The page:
For the working groups we used Zoom breakout rooms, which worked very well. We had up to a maximum of ten people per room. We used Google Jamboard in much the same way that a flip chart and post-it notes would be used. Jamboard can be set up so that only one person adds to it, or you can allow all members of the group to contribute to it – making it nicely interactive. The working group Jamboards were used for feedback in the plenary sessions, and over the four days of the workshop we had some colourful and entertaining working group presentations.

Some of the most entertaining events in the workshop were organised in the breaks between the formal sessions. These included quizzes, such as on recognising national dishes or geographical landmarks from partners countries, and different types of relaxation and exercise sessions. Screen-sharing via Zoom was used for the content of these sessions, with the interactive presentation software Mentimeter used for responses to the quizzes.

There were some challenges using Mentimeter – effectively it was one interactive software alongside another, with participants needing to join on their phones using a code. It is possible to use the polling function in Zoom to integrate quizzes directly, which may be an alternative approach.

One type of social interaction we didn’t try, but would consider for future meeting, was to replicate informal social interaction and conversations, such as might occur during refreshment breaks. It would be easy enough to set up a coffee or drinks ‘room’ in which people could meet if they wished.

In all, we used three different software platforms throughout the workshop. Zoom (meetings and breakout rooms), Google apps (Team drive and Jamboard) and Mentimeter. Zoom on its own would not have served all our needs. The administrative team also communicated through WhatsApp, providing an alternative channel in case of problems with Zoom.  

There are clearly many other software platforms available that we might have used. For example, we have a GDAR SLACK workspace and there would have been the potentially to integrate some aspects of this into our workshop. Again, greater planning time would have enabled us to explore such options.

Run training and practice sessions before the workshop

Even though Zoom was familiar to all workshop participants, we still found it invaluable to run brief training and practice sessions before the workshop for the chairs of the plenary and group sessions, and with presenters, including guest speakers. This undoubtedly led to smoother running of the meeting.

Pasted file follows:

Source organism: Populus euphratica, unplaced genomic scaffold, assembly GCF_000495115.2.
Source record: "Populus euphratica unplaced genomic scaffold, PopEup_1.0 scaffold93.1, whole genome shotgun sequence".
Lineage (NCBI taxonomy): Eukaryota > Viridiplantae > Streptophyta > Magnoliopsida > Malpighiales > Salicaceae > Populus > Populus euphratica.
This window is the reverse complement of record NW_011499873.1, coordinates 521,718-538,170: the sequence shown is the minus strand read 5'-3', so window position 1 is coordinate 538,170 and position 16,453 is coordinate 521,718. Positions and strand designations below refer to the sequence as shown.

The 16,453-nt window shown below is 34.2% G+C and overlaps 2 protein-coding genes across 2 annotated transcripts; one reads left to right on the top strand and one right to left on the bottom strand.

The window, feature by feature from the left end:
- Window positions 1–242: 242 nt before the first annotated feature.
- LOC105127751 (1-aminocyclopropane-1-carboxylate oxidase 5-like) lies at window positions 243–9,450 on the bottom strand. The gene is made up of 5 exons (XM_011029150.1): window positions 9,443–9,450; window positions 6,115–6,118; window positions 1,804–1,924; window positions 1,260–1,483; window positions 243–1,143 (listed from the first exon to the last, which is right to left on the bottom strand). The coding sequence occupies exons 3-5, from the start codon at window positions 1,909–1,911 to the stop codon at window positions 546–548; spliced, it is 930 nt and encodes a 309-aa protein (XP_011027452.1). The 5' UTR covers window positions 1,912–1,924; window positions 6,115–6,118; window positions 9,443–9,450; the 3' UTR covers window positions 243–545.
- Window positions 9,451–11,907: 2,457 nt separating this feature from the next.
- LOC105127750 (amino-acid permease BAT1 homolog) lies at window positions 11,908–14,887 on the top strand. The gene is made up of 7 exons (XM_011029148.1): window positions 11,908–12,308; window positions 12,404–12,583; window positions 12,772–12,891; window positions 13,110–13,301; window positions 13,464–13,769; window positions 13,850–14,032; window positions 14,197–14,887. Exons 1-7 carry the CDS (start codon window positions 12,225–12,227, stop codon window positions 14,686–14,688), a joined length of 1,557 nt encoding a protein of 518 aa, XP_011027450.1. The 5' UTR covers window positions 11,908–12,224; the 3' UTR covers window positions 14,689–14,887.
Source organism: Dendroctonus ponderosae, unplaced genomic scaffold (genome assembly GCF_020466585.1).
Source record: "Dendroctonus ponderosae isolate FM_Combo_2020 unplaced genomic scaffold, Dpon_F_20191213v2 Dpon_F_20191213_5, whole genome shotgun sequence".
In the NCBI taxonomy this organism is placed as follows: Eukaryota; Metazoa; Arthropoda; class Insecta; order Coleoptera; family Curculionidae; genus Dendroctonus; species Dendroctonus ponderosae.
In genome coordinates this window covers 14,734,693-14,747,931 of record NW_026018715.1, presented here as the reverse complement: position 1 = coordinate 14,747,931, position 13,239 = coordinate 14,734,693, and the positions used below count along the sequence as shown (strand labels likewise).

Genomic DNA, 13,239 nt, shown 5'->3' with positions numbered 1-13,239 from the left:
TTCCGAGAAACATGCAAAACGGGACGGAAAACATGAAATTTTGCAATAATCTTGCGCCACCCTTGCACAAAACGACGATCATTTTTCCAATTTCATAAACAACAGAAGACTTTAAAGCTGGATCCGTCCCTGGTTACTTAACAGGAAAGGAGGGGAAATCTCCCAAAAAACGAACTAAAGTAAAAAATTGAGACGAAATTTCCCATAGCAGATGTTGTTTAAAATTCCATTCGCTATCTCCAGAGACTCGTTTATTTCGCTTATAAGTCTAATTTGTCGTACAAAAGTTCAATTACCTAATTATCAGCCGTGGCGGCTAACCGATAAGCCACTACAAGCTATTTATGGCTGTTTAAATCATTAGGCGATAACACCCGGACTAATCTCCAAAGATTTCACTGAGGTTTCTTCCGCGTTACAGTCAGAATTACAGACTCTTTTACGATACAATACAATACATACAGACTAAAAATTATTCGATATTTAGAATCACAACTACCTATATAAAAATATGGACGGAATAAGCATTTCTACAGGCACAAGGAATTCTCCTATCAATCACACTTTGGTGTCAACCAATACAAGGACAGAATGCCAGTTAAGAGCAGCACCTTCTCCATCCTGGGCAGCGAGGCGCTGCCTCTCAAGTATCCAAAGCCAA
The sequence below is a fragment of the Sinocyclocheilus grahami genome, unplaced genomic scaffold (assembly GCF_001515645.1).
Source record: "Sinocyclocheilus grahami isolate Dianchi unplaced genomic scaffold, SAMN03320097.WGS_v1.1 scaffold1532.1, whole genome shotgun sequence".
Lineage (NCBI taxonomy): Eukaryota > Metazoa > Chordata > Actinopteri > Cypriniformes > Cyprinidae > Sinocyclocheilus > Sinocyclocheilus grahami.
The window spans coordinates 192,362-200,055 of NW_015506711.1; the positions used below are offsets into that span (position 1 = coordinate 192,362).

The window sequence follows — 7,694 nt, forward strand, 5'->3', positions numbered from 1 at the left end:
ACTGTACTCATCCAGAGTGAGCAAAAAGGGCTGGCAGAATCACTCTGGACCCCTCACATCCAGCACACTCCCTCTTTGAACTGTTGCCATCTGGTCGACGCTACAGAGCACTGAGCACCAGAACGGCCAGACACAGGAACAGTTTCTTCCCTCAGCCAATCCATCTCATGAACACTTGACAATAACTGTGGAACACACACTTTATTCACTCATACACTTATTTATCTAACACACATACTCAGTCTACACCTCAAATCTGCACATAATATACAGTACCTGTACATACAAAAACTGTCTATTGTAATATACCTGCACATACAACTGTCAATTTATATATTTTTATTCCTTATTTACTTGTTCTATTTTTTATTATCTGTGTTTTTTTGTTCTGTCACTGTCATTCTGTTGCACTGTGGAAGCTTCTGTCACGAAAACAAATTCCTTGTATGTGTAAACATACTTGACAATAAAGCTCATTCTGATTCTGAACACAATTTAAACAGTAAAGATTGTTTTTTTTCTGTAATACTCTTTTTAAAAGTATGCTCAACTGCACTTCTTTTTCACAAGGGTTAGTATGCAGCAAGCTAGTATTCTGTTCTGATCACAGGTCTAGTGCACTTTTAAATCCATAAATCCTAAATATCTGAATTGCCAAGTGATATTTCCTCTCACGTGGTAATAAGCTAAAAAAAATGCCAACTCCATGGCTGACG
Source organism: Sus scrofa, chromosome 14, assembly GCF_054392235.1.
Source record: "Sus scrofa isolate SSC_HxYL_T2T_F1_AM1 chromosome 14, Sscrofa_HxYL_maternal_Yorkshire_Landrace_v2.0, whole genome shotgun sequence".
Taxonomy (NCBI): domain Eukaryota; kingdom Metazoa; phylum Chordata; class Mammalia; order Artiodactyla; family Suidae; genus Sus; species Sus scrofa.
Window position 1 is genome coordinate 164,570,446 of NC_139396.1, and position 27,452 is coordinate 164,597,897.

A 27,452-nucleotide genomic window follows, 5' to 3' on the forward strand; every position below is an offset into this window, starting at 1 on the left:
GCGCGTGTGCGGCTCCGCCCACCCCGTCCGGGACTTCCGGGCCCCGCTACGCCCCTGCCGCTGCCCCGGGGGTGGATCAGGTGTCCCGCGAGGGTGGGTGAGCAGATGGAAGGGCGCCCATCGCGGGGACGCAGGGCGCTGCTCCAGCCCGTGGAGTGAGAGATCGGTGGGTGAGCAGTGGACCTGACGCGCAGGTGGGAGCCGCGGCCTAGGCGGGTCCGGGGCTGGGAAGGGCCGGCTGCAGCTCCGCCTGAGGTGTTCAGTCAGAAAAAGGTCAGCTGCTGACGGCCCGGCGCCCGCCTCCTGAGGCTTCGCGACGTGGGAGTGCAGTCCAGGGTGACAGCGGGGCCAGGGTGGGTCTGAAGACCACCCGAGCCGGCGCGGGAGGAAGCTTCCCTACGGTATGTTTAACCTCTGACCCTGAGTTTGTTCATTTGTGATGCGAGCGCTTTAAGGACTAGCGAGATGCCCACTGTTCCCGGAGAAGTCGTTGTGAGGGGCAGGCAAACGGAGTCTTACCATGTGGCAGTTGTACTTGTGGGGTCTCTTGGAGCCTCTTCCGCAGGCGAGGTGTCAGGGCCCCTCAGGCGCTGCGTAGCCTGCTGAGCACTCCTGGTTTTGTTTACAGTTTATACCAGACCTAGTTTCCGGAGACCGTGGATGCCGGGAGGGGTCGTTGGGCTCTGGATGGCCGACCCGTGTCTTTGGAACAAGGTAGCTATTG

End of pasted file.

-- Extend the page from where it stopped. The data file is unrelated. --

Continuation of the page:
It was also essential to run a training session on the use of Google Jamboard for rapporteurs from the group sessions. Even though this software is relatively easy to use, lack of familiarity with it would have eaten up precious time during the workshop.

6. Use the opportunity for greater inclusivity

The virtual format enabled more people to participate in the meeting than would have been possible had it been held face to face. Clearly, there is no budget required for travel and accommodation, so that the cost of adding participants is minimal. In addition, individuals whose personal or work circumstances would limit their ability to be away from home for several days were able to attend. This meant that more junior members of the GDAR research teams in particular were able to attend than would have been the case face to face.

Furthermore, the virtual format enabled our capacity building session on research methods to be opened up beyond the GDAR research teams, thus including other junior researchers from the partners’ institutions. One service that we did not formally include was simultaneous language translation, as GDAR’s participants come from both French and English speaking countries. Our imperfect solution was to always to have bilingual participants in each group, but ideally, with more planning time, we would have found a better, more inclusive, solution.

7. Post-pandemic? Consider hybrid meeting arrangements

The virtual format for this workshop was forced on us by the Covid-19 pandemic. However, thinking beyond Covid-19 there are excellent reasons to consider running future workshops as online meetings, which include reduced air miles and greater ease of access for many participants.

The success of our workshop is evidence that it is possible to have an enjoyable and productive online experience. However, there is no denying that meeting face to face tends to provide a richer and more enduring experience in terms of building personal working relationships, and we should acknowledge that the majority of co-investigators and some of the junior researchers had met face to face at earlier workshops.

A combination of virtually linking up groups of people (hubs) and individuals (nodes) is worth considering (Fraser et al provide a great overview of hub and node meeting arrangements). For example, in an international project a hub could be located in each country or region, making use of local meeting facilities. Individuals unable to attend a hub would attend from their own facilities. There could be some limited travel between hubs, enabling some face-to-face mixing between teams while still having a meeting that has a much lower carbon cost than one that is fully face-to-face.

This year has shown us that we can still connect across the world despite being confined to our homes, and that time spent together – whether in person or on screen – is an invaluable part of research collaboration.

Written by Nigel Unwin, with input from Oliver Francis, Clare Hodkinson, Tolu Oni, Pam Wadende, Lisa Micklesfield, Felix Assah, Nadia Bennett, Natalie Gutherie Dixon, Karen Hofman, Annie Schiff, and Rebecca Stratford. Any queries or comments to